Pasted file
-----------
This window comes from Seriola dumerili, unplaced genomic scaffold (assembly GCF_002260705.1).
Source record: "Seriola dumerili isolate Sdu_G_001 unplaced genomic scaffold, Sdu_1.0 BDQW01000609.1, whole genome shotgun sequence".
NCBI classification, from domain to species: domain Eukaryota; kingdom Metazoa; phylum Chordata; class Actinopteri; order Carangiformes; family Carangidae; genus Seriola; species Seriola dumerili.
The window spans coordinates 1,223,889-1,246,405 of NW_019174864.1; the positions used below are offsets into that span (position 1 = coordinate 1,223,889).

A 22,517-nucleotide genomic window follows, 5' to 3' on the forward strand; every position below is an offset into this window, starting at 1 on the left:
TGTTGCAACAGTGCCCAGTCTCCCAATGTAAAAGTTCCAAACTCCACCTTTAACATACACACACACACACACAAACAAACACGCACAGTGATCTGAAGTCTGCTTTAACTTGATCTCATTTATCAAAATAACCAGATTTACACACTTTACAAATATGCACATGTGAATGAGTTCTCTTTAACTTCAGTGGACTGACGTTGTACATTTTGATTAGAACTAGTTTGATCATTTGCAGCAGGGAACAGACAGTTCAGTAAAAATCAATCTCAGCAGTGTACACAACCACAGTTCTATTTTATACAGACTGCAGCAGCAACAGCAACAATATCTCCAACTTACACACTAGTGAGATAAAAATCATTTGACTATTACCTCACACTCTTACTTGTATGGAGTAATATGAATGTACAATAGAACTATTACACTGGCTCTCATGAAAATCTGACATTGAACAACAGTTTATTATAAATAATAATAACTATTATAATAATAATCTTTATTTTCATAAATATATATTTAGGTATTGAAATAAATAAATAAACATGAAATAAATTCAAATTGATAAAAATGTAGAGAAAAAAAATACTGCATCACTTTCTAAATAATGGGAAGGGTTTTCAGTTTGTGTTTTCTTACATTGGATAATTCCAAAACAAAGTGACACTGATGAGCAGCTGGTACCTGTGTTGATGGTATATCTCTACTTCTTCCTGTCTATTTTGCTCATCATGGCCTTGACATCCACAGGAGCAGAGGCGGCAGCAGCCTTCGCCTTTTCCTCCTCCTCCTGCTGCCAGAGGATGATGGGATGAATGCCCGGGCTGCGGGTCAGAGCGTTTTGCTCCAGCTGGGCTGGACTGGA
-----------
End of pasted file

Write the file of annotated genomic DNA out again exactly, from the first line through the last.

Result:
This window comes from Seriola dumerili, unplaced genomic scaffold (assembly GCF_002260705.1).
Source record: "Seriola dumerili isolate Sdu_G_001 unplaced genomic scaffold, Sdu_1.0 BDQW01000609.1, whole genome shotgun sequence".
NCBI classification, from domain to species: domain Eukaryota; kingdom Metazoa; phylum Chordata; class Actinopteri; order Carangiformes; family Carangidae; genus Seriola; species Seriola dumerili.
The window spans coordinates 1,223,889-1,246,405 of NW_019174864.1; the positions used below are offsets into that span (position 1 = coordinate 1,223,889).

A 22,517-nucleotide genomic window follows, 5' to 3' on the forward strand; every position below is an offset into this window, starting at 1 on the left:
TGTTGCAACAGTGCCCAGTCTCCCAATGTAAAAGTTCCAAACTCCACCTTTAACATACACACACACACACACAAACAAACACGCACAGTGATCTGAAGTCTGCTTTAACTTGATCTCATTTATCAAAATAACCAGATTTACACACTTTACAAATATGCACATGTGAATGAGTTCTCTTTAACTTCAGTGGACTGACGTTGTACATTTTGATTAGAACTAGTTTGATCATTTGCAGCAGGGAACAGACAGTTCAGTAAAAATCAATCTCAGCAGTGTACACAACCACAGTTCTATTTTATACAGACTGCAGCAGCAACAGCAACAATATCTCCAACTTACACACTAGTGAGATAAAAATCATTTGACTATTACCTCACACTCTTACTTGTATGGAGTAATATGAATGTACAATAGAACTATTACACTGGCTCTCATGAAAATCTGACATTGAACAACAGTTTATTATAAATAATAATAACTATTATAATAATAATCTTTATTTTCATAAATATATATTTAGGTATTGAAATAAATAAATAAACATGAAATAAATTCAAATTGATAAAAATGTAGAGAAAAAAAATACTGCATCACTTTCTAAATAATGGGAAGGGTTTTCAGTTTGTGTTTTCTTACATTGGATAATTCCAAAACAAAGTGACACTGATGAGCAGCTGGTACCTGTGTTGATGGTATATCTCTACTTCTTCCTGTCTATTTTGCTCATCATGGCCTTGACATCCACAGGAGCAGAGGCGGCAGCAGCCTTCGCCTTTTCCTCCTCCTCCTGCTGCCAGAGGATGATGGGATGAATGCCCGGGCTGCGGGTCAGAGCGTTTTGCTCCAGCTGGGCTGGACTGGA